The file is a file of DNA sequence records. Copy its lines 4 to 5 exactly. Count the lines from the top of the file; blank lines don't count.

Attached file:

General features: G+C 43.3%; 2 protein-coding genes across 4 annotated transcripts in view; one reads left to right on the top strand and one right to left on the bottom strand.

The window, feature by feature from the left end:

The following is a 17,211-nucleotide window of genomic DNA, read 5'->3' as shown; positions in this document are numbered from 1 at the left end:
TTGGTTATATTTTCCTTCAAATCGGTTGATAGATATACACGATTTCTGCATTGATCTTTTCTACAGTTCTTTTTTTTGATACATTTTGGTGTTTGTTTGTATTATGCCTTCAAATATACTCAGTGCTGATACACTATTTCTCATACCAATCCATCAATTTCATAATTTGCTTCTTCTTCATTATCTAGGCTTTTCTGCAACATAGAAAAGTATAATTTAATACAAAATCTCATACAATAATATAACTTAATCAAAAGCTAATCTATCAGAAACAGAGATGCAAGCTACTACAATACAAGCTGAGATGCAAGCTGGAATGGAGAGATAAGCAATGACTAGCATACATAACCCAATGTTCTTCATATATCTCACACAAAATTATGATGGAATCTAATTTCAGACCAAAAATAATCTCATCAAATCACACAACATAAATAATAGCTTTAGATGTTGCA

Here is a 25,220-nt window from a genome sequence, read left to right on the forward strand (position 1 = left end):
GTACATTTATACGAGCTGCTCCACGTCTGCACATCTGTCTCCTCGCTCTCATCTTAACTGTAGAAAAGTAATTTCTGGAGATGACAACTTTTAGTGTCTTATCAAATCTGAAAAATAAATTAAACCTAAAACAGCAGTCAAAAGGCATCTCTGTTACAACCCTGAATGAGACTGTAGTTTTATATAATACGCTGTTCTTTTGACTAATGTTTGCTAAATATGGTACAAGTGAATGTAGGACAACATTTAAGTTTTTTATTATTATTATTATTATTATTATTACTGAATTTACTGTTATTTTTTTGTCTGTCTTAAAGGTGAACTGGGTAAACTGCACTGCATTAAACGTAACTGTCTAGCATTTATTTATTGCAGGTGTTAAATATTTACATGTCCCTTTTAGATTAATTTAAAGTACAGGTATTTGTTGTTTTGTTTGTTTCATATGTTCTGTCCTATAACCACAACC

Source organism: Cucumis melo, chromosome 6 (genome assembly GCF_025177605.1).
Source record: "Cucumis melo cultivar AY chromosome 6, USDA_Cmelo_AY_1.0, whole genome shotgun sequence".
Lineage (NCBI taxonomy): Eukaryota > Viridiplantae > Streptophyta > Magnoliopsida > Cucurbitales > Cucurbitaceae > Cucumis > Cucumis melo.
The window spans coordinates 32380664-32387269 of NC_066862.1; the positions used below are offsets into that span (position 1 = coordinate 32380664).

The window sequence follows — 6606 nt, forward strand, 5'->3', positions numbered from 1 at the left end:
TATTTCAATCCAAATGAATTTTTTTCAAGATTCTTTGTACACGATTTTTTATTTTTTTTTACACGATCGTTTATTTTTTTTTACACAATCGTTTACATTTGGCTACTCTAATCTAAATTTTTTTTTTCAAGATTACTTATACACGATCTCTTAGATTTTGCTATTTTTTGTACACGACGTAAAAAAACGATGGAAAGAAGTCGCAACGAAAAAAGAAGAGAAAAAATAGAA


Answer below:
TTGGTTATATTTTCCTTCAAATCGGTTGATAGATATACACGATTTCTGCATTGATCTTTTCTACAGTTCTTTTTTTTGATACATTTTGGTGTTTGTTTGTATTATGCCTTCAAATATACTCAGTGCTGATACACTATTTCTCATACCAATCCATCAATTTCATAATTTGCTTCTTCTTCATTATCTAGGCTTTTCTGCAACATAGAAAAGTATAATTTAATACAAAATCTCATACAATAATATAACTTAATCAAAAGCTAATCTATCAGAAACAGAGATGCAAGCTACTACAATACAAGCTGAGATGCAAGCTGGAATGGAGAGATAAGCAATGACTAGCATACATAACCCAATGTTCTTCATATATCTCACACAAAATTATGATGGAATCTAATTTCAGACCAAAAATAATCTCATCAAATCACACAACATAAATAATAGCTTTAGATGTTGCA

Here is a 25,220-nt window from a genome sequence, read left to right on the forward strand (position 1 = left end):